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Theres something about the new WinRT API and the languages that target it (either directly or indirectly) and their relationship with XAML that I dont understand.

  1. .NET languages (C#, VB.Net, F#) can be used to build XAML Metro apps that run on a 'api-restricted' CLR that in turn runs on WinRT
  2. C++ can be used to build unmanaged XAML apps that run directly on top of WinRT APIs

My question is this - does the XAML in scenario 1 get converted to BAML, and then MSIL (as per traditional .NET apps), or is there a new mechanism for this? If not, then how does the compiler building unmanaged apps convert the same XAML into native instructions? Do the two scenarios get resolved with the same compilation strategy? If so, then how?

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This can be useful : – Mr.Anubis Jan 30 '12 at 16:36
up vote 6 down vote accepted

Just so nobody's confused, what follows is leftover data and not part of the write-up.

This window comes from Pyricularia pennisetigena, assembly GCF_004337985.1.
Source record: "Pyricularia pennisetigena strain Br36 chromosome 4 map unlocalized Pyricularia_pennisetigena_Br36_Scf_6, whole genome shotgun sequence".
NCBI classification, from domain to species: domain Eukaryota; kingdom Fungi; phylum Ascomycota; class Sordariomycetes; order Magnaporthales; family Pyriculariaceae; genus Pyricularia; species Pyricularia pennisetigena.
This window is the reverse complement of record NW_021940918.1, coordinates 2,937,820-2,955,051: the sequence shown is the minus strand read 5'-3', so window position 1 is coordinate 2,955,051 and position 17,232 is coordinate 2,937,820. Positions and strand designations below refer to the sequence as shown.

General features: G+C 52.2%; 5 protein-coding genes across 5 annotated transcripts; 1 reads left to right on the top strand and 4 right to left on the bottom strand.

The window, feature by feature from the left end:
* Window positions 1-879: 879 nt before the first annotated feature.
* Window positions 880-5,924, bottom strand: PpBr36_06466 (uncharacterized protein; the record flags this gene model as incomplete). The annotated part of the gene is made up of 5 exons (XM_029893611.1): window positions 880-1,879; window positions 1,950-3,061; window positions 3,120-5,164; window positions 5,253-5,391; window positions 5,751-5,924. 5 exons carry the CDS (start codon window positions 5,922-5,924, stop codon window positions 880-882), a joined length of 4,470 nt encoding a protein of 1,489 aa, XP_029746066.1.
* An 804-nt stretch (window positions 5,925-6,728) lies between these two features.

In scenario 1 when writing metro apps you are no longer using the .Net XAML implementation ,System.Windows.Controls namespace, instead you are using XAML controls from Windows.UI.Xaml.Controls.

The XAML implementation in the new namespace is now part of WinRT so hence it is unmanaged. When you use these controls within a metro .Net app you are actually using Runtime Callable Wrappers for those WinRT controls.

When you are XAML in unmanaged C++ metro app you are using unamanged WinRT controls, so yes they are being compiled to native code but there is no translation from .Net to native code.

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But if Im writing XAML metro apps in a managed language (eg c#) then the app runs ontop of a restricted CLR via MSIL - which includes (I think) the XAML (is it BAML in this instance ??). Im still confused – Dean Chalk Feb 1 '12 at 8:18
Short answer: When you are using XAML in a managed language to write metro apps, you are in fact using the WinRT implementation NOT the .Net implementation. There are two reasons this is not noticeable 1) WinRT when compiled generates .winmd files which is the assembly metadata file and it generates in the same format specified in the CLI. This allows us to use these WinRT controls as though they were .Net Controls. The CLR takes care of all the interop magic hence no need for interop assemblies. 2. The WinRT controls have the same name although in a different namespace. – sarvesh Feb 1 '12 at 17:37

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